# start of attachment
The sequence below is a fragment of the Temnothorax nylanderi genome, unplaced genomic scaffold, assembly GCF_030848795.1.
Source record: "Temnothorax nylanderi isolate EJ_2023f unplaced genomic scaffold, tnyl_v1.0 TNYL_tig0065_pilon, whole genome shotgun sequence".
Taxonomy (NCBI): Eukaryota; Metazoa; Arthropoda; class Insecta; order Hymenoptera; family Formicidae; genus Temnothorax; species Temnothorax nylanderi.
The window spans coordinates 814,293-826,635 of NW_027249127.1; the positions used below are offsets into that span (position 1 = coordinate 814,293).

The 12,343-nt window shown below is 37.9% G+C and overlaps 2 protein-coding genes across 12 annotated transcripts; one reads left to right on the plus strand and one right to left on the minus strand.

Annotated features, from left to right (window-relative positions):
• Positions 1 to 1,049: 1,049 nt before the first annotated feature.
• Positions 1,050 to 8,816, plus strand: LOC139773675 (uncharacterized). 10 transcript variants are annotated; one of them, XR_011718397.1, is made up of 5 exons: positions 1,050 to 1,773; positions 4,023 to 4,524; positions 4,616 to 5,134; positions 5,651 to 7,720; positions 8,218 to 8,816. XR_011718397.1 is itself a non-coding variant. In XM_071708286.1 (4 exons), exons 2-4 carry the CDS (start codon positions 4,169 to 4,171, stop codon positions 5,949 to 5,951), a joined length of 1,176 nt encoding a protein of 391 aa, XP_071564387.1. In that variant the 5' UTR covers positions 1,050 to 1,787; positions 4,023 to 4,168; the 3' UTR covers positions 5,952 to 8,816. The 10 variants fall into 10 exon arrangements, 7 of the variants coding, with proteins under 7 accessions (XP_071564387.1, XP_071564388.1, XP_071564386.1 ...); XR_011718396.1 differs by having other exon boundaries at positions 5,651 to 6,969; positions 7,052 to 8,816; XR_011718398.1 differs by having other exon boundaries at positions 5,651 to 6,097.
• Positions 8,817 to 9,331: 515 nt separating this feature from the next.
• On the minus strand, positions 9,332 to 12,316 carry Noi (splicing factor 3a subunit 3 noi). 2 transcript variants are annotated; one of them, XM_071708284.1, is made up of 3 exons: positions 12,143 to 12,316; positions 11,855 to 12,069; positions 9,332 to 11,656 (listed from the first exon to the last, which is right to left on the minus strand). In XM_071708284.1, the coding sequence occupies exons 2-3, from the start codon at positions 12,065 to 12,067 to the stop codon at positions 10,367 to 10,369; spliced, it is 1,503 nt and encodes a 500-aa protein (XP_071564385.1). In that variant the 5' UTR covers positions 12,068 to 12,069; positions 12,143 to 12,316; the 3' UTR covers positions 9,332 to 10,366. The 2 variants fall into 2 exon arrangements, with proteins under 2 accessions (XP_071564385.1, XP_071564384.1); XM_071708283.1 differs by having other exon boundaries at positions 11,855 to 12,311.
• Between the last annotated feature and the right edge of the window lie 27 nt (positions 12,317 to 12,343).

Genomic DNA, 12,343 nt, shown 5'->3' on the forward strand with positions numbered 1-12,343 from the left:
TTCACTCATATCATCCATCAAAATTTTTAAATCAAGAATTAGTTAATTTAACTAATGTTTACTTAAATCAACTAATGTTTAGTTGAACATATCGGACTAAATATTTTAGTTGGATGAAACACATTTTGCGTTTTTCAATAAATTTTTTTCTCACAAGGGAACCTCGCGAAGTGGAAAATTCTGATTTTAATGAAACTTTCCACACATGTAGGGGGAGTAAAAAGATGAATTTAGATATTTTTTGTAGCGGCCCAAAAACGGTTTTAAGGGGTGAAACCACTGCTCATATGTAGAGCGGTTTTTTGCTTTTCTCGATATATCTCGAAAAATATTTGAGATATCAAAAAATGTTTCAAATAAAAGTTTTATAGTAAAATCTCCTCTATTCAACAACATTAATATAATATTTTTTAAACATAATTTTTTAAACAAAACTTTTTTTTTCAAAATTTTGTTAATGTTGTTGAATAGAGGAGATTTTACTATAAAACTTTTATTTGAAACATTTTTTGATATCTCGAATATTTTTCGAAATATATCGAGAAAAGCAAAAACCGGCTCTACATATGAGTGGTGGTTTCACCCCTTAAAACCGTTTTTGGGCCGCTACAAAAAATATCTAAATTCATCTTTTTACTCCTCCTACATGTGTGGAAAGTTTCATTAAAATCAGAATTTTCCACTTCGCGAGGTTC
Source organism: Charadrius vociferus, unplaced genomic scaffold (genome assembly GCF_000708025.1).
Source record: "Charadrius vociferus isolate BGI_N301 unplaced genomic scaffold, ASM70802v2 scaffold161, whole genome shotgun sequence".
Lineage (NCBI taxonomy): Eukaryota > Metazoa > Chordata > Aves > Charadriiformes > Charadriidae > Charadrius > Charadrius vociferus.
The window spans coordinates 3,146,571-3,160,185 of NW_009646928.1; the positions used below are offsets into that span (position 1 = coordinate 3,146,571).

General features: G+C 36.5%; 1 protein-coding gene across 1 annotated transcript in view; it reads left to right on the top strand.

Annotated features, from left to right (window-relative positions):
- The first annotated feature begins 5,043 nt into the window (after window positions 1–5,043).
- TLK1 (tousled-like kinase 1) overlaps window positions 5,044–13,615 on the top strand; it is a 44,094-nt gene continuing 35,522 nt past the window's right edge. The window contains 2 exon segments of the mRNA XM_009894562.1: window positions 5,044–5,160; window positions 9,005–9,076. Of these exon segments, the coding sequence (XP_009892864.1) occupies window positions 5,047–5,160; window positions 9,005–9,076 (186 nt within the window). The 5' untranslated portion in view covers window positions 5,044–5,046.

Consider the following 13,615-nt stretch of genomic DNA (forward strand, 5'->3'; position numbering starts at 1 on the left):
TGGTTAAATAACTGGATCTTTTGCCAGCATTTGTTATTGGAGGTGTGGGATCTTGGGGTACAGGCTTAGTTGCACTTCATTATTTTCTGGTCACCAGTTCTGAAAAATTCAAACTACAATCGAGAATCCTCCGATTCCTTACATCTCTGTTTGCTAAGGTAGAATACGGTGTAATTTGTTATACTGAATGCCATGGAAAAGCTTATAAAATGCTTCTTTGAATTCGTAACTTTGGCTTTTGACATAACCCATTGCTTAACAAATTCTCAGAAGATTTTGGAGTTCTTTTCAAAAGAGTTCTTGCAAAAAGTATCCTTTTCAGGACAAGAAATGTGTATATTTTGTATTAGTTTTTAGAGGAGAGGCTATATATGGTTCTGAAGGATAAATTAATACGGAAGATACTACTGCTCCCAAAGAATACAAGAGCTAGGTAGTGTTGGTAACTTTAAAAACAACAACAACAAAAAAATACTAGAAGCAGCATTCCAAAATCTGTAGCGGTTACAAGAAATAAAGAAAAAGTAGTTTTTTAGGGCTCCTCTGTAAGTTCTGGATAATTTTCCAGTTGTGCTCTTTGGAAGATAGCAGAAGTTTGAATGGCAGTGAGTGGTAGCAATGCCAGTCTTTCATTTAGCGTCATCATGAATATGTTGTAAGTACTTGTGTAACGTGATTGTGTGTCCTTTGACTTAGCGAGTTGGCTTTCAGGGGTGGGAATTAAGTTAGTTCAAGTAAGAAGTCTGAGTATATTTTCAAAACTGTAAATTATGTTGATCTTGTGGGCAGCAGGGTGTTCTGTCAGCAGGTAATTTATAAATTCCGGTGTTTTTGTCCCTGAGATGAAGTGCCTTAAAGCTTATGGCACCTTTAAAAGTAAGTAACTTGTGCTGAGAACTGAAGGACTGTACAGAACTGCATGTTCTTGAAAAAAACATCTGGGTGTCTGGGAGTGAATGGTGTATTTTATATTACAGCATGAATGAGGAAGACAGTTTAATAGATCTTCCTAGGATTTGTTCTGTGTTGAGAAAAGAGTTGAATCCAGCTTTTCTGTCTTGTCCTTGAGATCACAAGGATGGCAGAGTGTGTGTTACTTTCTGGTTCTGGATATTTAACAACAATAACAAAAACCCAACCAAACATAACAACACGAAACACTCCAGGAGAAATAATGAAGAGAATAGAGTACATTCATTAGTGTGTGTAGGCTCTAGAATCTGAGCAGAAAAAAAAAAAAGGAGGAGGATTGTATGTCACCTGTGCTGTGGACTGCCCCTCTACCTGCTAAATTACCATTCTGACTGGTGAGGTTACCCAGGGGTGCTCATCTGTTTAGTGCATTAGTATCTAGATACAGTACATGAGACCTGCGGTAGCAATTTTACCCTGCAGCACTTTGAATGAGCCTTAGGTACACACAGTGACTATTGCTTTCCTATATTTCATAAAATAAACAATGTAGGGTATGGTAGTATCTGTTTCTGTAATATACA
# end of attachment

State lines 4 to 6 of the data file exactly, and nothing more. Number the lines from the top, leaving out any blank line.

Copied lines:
The window spans coordinates 814,293-826,635 of NW_027249127.1; the positions used below are offsets into that span (position 1 = coordinate 814,293).

The 12,343-nt window shown below is 37.9% G+C and overlaps 2 protein-coding genes across 12 annotated transcripts; one reads left to right on the plus strand and one right to left on the minus strand.

Annotated features, from left to right (window-relative positions):